I am talking about the Mango, the undoubted King of Fruits, in my humble opinion. This is a fruit native to India (as highlighted by its scientific name, Mangifera indica). The best part of an Indian summer is the pleasure of consuming the different varieties of juicy and tasty Indian mangoes.
The start of this year’s season was severely impacted by the Covid pandemic crisis. For a while, there was huge uncertainty on whether we would even get to consume any mangoes this year. But then, the logistics slowly started opening up. Many farmers started supplying directly to apartment complexes. And because of the collapse of exports, the prices have been reasonable.
The first mangoes we consumer this season were Raspurisand Sindooris. This was followed by one of the varieties most commonly available in Bangalore – Banganapallior Bemisal. We then started receiving regular supplies of the prized Alphonsovarieties, but at very good rates. Next in line was the glorious Imampasand, possibly the best variety we have had this year. This was followed by Badamiand Mallika.
Each of the varieties has unique flavour characteristics. While Alphonsos are usually considered the King of Mangoes, this year we were exposed to other varieties that are equally, if not more, delicious.
It’s a shame that most of the outside world do not know about the varieties of Indian mangoes. I came across this interesting article that explains more about this King of Fruits. Happy reading, and happy mango eating!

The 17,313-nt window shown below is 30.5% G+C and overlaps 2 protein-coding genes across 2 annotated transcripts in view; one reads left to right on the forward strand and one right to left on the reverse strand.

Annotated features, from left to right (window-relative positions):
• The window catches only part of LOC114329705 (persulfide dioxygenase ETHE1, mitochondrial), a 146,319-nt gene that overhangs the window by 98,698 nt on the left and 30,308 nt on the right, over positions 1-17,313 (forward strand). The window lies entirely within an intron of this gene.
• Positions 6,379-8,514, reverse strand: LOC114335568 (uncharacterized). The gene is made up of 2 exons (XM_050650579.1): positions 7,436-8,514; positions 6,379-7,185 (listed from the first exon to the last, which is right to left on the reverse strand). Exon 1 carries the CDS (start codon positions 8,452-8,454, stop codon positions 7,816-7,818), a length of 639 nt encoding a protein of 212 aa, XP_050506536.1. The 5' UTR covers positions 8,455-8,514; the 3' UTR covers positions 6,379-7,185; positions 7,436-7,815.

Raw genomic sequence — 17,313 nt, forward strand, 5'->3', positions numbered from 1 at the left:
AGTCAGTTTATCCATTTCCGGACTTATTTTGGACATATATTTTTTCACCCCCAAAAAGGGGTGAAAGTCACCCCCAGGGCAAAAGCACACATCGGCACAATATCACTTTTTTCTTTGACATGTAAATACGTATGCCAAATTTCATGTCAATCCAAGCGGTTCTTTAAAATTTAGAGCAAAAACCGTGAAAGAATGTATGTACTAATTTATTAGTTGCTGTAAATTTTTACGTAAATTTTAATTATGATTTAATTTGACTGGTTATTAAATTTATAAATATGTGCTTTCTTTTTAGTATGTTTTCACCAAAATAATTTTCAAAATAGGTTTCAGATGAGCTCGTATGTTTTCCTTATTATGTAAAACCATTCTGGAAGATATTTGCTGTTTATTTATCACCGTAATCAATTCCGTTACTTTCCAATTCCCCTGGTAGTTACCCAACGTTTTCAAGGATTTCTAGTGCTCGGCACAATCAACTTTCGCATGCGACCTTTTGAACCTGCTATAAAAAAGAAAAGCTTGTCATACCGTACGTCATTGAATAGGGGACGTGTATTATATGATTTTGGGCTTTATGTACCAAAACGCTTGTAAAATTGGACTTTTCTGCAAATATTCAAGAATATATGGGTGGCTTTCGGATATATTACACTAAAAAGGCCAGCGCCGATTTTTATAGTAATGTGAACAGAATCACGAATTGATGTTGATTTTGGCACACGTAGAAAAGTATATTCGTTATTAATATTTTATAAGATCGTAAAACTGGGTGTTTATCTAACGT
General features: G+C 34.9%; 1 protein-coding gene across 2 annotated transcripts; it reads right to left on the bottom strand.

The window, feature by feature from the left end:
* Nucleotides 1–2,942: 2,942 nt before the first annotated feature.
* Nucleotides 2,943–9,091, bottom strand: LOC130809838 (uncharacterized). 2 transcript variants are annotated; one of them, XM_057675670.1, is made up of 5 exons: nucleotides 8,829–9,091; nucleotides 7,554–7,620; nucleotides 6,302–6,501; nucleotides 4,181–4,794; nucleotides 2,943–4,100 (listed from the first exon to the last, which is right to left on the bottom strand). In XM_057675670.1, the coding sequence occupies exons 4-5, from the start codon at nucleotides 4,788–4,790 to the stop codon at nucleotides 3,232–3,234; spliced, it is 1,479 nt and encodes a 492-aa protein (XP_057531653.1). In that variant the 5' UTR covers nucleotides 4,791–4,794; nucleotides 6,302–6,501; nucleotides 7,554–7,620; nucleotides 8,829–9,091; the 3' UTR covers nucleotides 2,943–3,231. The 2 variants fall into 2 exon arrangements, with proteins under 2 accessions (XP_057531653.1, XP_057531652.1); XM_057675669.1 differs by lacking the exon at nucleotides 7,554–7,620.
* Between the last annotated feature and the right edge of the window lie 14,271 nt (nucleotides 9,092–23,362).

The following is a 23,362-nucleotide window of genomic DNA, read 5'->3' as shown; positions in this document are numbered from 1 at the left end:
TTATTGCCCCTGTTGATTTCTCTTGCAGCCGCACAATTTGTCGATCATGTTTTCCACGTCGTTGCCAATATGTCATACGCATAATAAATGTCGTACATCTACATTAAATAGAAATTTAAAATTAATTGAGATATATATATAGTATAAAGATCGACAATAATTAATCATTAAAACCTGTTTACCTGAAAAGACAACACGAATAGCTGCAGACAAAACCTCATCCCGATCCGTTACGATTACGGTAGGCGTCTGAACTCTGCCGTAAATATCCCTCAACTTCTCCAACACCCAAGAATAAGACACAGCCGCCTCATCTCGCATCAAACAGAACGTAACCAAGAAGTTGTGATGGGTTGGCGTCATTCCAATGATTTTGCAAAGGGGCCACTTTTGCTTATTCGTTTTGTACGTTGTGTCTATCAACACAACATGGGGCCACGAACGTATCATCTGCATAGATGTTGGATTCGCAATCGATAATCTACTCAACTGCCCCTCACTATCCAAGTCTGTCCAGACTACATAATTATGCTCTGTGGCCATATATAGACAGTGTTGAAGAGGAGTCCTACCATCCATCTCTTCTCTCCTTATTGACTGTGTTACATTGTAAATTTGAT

I did step out for a bit of grocery shopping in the morning. Roads were pleasantly empty, as was to be expected. The grocery store (part of a national chain) had rules in place for entry (not more than 5 people inside at a time, no entry without masks). The security at the entrance was doing a reasonably good job of enforcing these regulations. Shoppers were patiently queuing outside while trying to maintain a reasonable distance from each other.
Inside, things looked pretty normal. The supply of fruits, vegetables and essential groceries did not look disrupted. There were some items that could be classified as non-essential that were out of stock. But I was able to find almost all of what I required and was in and out reasonably quickly.